Another victim of not receiving medical attention and adequate cell checks by corrections staff was 22-year-old Rashaan Chambers, who languished in his cell for more than 24 hours after having attempted to get himself medical attention and being told no; others housed on the block continued to call for help to no avail. Only after Lewis Brown, who was housed on his block, noticed that he had not been out of bed all day and got into the medical line to directly ask the nurse to help Rashaan that someone checked on him and found him unconscious in his bed. Even then, people housed on the block had to kick their cell doors before anyone came.

“This didn’t have to happen, all of this could have been prevented if they had just given him the medical care he needed when he needed it,” said Ebony Chambers, Rashaan’s mother. “They treat you like you’re guilty before you’ve even had your day in court, there is no innocent until proven guilty, there’s just guilty in America.”

This is a story that has been repeated repeatedly, not just through the last two years but for decades.

“They brush these deaths under the rug and go about their lives like it means nothing, but this was my son, these are people’s children, they’re husbands, they’re fathers, they’re our neighbors and they just don’t care,” said Chambers. “They had complete control over his life and treatment until he (Her son Rashaan) was dead, and his life meant nothing to them.”

“A man was beaten to death while in the care and custody of the city of Philadelphia,” attorney Jordan Strokovsky said. Representing the family of Christopher Hinkle, another victim who was beaten to death at CFCF. “Something like this should never happen.”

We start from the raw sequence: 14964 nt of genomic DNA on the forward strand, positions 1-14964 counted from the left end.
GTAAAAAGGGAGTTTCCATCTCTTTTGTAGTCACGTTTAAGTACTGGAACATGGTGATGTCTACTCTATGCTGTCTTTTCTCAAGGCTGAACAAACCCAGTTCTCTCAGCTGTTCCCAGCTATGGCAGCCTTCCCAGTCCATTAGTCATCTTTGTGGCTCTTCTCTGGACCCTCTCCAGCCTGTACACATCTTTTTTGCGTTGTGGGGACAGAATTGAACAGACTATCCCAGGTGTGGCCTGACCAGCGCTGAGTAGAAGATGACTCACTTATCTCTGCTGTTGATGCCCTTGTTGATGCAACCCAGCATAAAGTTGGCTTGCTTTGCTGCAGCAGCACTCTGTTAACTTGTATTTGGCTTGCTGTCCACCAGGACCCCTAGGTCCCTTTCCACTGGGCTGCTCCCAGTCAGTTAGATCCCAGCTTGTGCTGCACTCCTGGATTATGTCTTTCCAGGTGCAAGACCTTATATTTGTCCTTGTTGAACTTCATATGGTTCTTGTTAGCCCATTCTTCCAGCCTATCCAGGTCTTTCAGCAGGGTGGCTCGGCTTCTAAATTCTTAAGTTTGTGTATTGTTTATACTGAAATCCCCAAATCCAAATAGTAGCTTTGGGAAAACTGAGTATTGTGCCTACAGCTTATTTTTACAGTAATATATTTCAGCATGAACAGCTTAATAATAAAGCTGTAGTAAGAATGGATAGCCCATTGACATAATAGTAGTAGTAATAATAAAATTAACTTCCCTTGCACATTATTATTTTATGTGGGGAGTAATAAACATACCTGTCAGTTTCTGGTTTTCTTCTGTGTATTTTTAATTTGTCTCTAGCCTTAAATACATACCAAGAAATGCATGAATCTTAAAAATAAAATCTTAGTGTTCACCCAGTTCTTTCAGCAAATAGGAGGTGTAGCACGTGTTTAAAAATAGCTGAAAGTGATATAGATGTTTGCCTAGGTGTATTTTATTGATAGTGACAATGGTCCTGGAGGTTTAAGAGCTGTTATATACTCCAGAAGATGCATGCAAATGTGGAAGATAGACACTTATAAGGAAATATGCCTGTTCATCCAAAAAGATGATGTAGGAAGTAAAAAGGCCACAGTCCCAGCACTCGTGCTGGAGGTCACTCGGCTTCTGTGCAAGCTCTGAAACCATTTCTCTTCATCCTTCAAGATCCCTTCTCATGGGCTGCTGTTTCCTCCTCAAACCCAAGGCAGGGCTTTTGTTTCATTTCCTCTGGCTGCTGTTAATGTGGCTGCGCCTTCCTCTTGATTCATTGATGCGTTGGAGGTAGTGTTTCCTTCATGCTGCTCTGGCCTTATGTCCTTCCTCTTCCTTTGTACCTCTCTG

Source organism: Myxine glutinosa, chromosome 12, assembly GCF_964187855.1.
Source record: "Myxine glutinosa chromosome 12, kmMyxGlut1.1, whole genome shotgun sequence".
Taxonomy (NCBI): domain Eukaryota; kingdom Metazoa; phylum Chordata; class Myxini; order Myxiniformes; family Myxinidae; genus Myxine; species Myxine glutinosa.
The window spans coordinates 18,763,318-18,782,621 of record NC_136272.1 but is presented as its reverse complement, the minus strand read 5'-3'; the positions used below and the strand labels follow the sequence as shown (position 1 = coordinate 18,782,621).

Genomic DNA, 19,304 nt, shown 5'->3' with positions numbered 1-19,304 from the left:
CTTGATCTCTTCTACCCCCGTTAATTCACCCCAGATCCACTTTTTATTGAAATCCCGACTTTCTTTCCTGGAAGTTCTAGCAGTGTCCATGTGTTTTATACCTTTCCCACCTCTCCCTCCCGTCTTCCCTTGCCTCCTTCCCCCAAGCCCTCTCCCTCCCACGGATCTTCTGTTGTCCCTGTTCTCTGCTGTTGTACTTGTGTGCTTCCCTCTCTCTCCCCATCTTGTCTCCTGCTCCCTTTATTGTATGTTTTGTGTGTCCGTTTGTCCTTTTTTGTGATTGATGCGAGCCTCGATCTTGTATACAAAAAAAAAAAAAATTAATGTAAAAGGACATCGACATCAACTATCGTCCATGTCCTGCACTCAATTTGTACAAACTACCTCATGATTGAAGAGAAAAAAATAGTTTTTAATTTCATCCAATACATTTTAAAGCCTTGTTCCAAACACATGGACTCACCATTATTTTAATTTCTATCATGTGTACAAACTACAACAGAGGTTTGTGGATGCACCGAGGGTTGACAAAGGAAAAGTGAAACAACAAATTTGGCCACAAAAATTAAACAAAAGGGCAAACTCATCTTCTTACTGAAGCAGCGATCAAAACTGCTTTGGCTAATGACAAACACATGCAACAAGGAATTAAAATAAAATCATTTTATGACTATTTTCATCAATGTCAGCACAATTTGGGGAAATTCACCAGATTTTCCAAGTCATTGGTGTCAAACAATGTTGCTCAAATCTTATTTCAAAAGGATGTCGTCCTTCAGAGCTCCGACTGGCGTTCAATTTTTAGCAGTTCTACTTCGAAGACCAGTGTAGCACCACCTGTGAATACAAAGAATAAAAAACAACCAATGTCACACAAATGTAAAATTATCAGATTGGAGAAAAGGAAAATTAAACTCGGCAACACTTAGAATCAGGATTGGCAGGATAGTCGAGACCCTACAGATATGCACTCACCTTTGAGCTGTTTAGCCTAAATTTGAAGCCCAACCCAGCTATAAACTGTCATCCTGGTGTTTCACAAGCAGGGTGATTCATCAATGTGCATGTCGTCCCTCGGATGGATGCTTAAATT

A protester drives with a sign listing some of the names of people impacted by the criminal justice system who died recently while incarcerated during a caravan protest around CFCF over the condition in the Philadelphia Prison System, in Philadelphia, PA on February 12, 2022. (Photo by: Cory Clark)

But it will continue to happen until those responsible are held accountable, and the Philadelphia Prison System is forced to change.

If you’re interested in ongoing work to preserve the human rights, dignity, and lives of these men, women, and children most of whom haven’t even been convicted of the crimes they are being held for… follow the links below.

Human Rights Coalition

Straight Ahead

Decarcerate PA

Abolition Law Center


About Cory Clark 68 Articles
Cory Clark is a photojournalist and writer who focuses on human rights and other social issues. His work has been featured in numerous media outlets, including Philly Magazine and Fortune. He has worked as a freelancer for Getty Images, The Associated Press, and Agence France-Presse for many years. Currently, he serves as the Senior Reporter for both Revive Local and the New MainStream Press.


  1. This is Rahsaan Chambers mother and I feel like it’s so sad how they really treat the inmates it’s horrible I’m so angry I’m pissed off it doesn’t matter what inmates done they still human it’s so sad !!!!!!

  2. Thank you for your tireless work, Ebony. Thank you to all the men and women who honored me with the opportunity to share their stories and those of their loved ones. Without each of you and the organizations helping to find the information, I need to expose these vile human rights atrocities! With your help and the help of our community, we can protect these folks from the horrifying conditions they are facing and hold their abusers accountable!